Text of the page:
The clearance of aminoglycosides is accelerated in CF
◦ Once daily dosing endorsed by the CFF
Patients hypermetabolic, increased hepatic clearance of
No changes: vanco, quinolones
? Absorption of oral antibiotics
18 months: data on 65 patients with at least
one positive culture
◦ Most with persistent positive cultures
◦ Most with polymicrobial infections
52 PA
90% mucoid
Increasing MDRO – now almost 50%
18 MSSA and PA
5 MRSA and PA
2 B. cepacia patients
◦ MSSA, PA, B. cepacia
◦ MRSA , B. cepacia
◦ Aspergillus fumigatus, B. cepcia
4 Stenotrophomonas
◦ 1 small colony variant
4 H. flu
Kleb pneumo
Flavobacterium meningosepticum
Aspergillus fumigatus
Aspergillus terus
Scedosporium apiospermum
Nocarida transvalensis – R to bactrim
CF Foundation guidelines
 UNM is a certified care center
◦ Certification requires demonstration of an
integrated team approach
◦ Compliance with guidelines and standards of care
 Standards developed using evidence based care
practices, committee review
 Current guidelines and supporting data at the CF
Foundation website
 http://www.cff.org/treatments/CFCareGuidelines
Diane Hanfelt-Goade, adult clinic director
Charles Gallegos CFNP, CF care specialist
Linda Reineke, nutritionist and diabetes educator
Bill Demary, resp therapy
Felisha Martinez, social work
Cystic Fibrosis Pulmonary Guidelines: Treatment of
Pulmonary Exacerbations
Patrick A. Flume1, Peter J. Mogayzel, Jr.2, Karen A. Robinson3, Christopher H. Goss4,
Randall L. Rosenblatt5, Robert J. Kuhn6, Bruce C. Marshall7, and the Clinical Practice
Guidelines for Pulmonary Therapies Committee*
“A systematic review was performed addressing a series of questions related
to treatment of pulmonary exacerbations. For each question,
the body of evidence was evaluated by the full Committee. Recommendations
were drafted using the U.S. Preventive Services Task Force
(USPSTF) grading scheme, which provides a mechanism to weigh
the quality of evidence and the potential harms and benefits in
determining recommendations (Table 1)”
Am. J. Respir. Crit. Care Med. 2009 Nov;180(9):802-8. Epub 2009 Sept. 3
Although they did not meet criteria for this systematic
review, there are observational studies that suggest better
outcomes for patients treated in a hospital than for those
treated at home (10, 11).
If there is any doubt, admission to the hospital is the
suggested option. This may be particularly relevant for patients
with comorbidities that complicate care and for patients with
more severe exacerbations who may be too fatigued or in too
much distress to be able to perform the therapies adequately.
For example, nutritional needs, elevated in most patients with
CF, are even greater during an exacerbation (8)
Chest physiotherapy
◦ Postural drainage and percussion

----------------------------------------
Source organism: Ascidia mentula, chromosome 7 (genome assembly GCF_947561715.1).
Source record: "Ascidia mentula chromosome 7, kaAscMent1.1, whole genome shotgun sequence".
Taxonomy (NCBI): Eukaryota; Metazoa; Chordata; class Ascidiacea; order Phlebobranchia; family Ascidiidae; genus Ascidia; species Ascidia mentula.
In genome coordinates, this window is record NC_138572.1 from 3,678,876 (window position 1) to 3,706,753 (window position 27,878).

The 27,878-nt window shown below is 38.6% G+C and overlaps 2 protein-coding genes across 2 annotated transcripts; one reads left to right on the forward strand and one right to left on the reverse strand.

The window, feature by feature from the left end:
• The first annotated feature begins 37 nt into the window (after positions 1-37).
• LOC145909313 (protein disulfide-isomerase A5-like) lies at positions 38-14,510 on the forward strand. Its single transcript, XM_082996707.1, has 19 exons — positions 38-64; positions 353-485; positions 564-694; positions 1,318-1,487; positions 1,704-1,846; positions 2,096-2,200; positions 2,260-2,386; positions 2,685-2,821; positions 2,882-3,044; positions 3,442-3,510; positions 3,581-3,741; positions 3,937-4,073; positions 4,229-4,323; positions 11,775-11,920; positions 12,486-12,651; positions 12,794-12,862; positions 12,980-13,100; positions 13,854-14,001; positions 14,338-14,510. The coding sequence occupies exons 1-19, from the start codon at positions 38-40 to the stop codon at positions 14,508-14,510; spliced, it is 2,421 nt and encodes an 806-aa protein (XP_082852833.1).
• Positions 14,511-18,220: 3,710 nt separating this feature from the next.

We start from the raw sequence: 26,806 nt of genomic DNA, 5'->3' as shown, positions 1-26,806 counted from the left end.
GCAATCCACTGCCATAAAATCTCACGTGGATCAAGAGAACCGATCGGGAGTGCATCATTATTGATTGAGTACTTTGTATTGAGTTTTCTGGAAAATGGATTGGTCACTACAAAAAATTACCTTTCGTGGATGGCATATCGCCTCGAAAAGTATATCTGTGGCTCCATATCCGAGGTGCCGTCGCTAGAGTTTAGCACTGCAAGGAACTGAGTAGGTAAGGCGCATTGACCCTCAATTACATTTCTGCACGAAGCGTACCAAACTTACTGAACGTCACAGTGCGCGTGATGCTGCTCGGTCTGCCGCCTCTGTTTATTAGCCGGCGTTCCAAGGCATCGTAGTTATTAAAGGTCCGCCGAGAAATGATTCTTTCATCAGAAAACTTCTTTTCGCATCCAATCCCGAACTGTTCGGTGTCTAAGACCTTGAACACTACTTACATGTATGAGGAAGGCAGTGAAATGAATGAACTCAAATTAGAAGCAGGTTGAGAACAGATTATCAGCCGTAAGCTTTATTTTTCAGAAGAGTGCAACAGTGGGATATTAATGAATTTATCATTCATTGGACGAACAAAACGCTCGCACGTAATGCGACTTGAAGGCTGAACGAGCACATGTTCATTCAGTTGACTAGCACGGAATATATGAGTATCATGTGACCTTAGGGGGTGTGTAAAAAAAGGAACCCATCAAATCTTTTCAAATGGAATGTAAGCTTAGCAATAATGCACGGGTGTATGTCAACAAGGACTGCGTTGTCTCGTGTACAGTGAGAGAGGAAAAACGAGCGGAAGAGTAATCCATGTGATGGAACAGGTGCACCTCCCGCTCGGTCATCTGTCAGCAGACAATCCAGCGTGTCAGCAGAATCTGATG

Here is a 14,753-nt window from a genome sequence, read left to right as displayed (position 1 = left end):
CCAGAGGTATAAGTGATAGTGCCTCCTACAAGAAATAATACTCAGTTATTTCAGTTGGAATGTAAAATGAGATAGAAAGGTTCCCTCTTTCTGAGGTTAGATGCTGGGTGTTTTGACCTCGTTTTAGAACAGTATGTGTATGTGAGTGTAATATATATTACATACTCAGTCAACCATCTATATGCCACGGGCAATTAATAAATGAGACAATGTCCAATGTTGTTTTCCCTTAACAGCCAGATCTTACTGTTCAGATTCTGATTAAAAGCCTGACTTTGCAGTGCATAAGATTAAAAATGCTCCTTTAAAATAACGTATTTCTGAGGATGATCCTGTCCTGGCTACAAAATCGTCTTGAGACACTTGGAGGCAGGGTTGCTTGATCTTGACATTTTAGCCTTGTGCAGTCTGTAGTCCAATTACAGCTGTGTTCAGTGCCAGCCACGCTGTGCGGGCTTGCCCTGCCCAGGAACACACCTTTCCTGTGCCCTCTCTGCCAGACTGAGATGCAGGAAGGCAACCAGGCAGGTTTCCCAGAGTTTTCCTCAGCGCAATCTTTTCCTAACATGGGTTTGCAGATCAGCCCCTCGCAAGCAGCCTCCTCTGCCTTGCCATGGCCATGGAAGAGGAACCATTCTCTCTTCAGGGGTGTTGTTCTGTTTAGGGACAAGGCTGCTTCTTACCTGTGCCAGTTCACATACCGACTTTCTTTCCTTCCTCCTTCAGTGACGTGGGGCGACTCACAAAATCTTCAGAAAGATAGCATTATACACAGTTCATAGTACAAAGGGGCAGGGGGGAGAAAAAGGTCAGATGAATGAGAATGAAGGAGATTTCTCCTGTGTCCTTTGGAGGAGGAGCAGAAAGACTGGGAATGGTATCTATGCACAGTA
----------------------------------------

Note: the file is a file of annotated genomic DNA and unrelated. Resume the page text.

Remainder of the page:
◦ P.E.P valve, Acapella valve, Flutter valve
◦ High frequency chest wall oscillation
◦ Bronchodilation
◦ Increase ciliary efficiency
Dornase alpha/recombinant DNase (pulmozyme)
◦ Breaks down excess DNA from neutrophils and bacteria
Hypertonic Saline by nebulization
◦ Thins secretions
Saiman et al., 2003 double blind placebo controlled
trial of azithromycin
◦ 185 patients randomized to receive 3 times
weekly azithromycin or placebo
◦ Improvements in lung function, weight, and
number of pulmonary exacerbations (decreased
courses of antibiotics and days in hospital)
Saiman et al., Azithromycin in Patinets with Cystic Fibrosis Chronically Infected with
Pseudomonas Aeruginosa. JAMA 290(13):1749; 2003.
Follow nutrition parameters closely
Pancreatic enzymes
Vitamin supplementation
◦ Fat soluble vitamins ADEK daily
Other nutritional supplementation
◦ Tube feedings
◦ High calorie supplemental shakes, formulas
Initiate if have malabsorption history
◦ Fecal fat
◦ Fecal elastase
May need H2 blocker or PPI to activate enteric
coated enzyme
Enzymes with meals and snacks, usually keep at
Patients bring their own, as hospital typically does
not carry the branded enzymes
Fibrosing colonopathy
◦ Strictures in the colon associated with high dose
enzyme use (enzyme gets to colon and causes
damage leading to scarring/stricture)
◦ Increased bile flow
◦ Decrease toxicity of bile acids
Sclerotherapy, portosystemic shunts
Liver transplantation---only curative treatment for
portal hypertension
Quality of life
◦ Frequent hospitalizations
◦ Time spent on therapies
◦ Morbidity from disease
◦ Restrictions secondary to disease
Adherence to therapies
Family planning
End of life issues
CF is a genetic disorder that most commonly
results in chronic pulmonary infections and issues
related to pancreatic insufficiency
Ultimately, the majority of patients still die from
respiratory failure due to chronic infections
Appropriate treatment is complex and requires a
team approach
Lack of knowledge/info on CF specific care
Standard order sets for admission may not apply
- CF DM educator should take point on CF DM
◦ Currently, “CF survival guide” on drop down menu in CF order set
◦ interns/residents should use the CF checklist and survival guide
◦ this should become available on the Hospitalist Wiki?
◦ DVT prophylaxis should not be used as a matter of course
◦ Patients on daily vit K therapy
◦ Patients at much higher risk for hemoptysis or bleeding than for
◦ Routine insulin orders generally not applicable, CFRD different than type
1 DM
◦ Endo consult appropriate for anyone on a pump
We should define a clear procedure for admission of CF "tune
◦ May be several days before a bed available
◦ CF team always contact admitting team
◦ Information not always passed along
◦ CF team always dictates a stat note with reason for
admission, order recs
Lack of communication on inpatients
◦ Charles rounds with pulmonary team daily
◦ Charles discusses patients with Diane daily
◦ Entire CF team rounds wed afternoon
◦ ? Should we round with medicine teams once a week also,
or after an admission
◦ Resident or Intern should contact Charles to arrange a good
time, Monday?